The 8-9-10 proved to be the most difficult part of the entire course. Many, many small dogs took the off course tunnel instead of the dogwalk. The number of dogs taking the off course tunnel decreased as the jump heights increased but it was not a "gimmee" for anyone. Some handlers chose to keep their dogs on their right from the tunnel to #8 jump and rear crossed the take off side of 8 and then pulled their dogs to the dogwalk. Other handlers sprinted to the exit and did a front cross and sent the dogs over #8 off their left side. A small number of handlers did another front cross between 9 and 10 to try to push their dogs off their right sides on to the dogwalk. This worked for about half of the handlers who tried it. What I noticed was that handlers were not decelerating to get their dogs to collect and check-in for the dogwalk cue. Many handlers kept racing forward and relayed strictly on verbal cues and dogs blasted into the tunnel. Two dogs at the last second looked up and noticed their handler was almost to the end of the dogwalk and went up the walk when they looked committed to the tunnel. Handlers who did a full reverse flow pivot (RFP) often pushed their dogs into the tunnel when they came out of the rotation (main reason why I find this to be an ineffective technique for this kind of obstacle discrimination). Handlers who did a bit of a turn and hand cue had some success but they usually also stopped or hesitated long enough to get their dogs heads. Overall I was amazed at how this very common set-up caused so many problems for otherwise experienced dogs and handlers. I suspect many people will be going home and training this sequence.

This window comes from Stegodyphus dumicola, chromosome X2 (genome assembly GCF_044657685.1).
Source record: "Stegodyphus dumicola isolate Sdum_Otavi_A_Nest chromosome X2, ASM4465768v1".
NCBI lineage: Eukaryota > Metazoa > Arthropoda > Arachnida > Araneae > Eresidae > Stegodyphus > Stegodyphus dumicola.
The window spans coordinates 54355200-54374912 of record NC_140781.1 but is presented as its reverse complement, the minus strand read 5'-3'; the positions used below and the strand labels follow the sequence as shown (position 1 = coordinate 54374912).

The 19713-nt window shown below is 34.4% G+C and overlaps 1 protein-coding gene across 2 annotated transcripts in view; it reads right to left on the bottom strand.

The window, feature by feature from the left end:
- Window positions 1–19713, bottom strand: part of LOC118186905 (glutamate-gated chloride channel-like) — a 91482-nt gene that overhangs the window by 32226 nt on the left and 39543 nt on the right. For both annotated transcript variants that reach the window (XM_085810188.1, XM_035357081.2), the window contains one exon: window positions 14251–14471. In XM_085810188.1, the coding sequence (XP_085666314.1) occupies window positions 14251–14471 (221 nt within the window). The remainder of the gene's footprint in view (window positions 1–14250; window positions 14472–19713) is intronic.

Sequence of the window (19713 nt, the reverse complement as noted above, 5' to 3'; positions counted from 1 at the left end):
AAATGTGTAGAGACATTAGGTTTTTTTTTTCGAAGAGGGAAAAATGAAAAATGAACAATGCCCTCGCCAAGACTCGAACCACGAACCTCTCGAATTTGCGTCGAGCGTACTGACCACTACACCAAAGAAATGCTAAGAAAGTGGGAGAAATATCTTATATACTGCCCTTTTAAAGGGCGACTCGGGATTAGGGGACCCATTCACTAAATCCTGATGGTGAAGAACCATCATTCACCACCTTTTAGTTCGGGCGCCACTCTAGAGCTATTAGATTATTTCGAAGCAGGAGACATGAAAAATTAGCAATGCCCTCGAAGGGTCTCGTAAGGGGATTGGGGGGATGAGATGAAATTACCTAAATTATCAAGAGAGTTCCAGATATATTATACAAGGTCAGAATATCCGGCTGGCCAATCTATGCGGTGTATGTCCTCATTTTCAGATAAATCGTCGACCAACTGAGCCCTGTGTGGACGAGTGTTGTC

The other part that caught some of the medium sized dog handlers and some 20" dog handlers was that the panel jump off the dogwalk was a bit of a push. Many run-bys occurred at this jump as handlers were racing to try to get crosses in by the aframe and to push for speed on this otherwise straightforward sequence. Some handlers did great front crosses between the tire and the aframe and others did them on the descent of the aframe. A few rear crossed the jump after the aframe. Almost every front crossed before the weave poles. A handful of dogs popped out of the last pole of the weaves as handlers started racing for the finish line.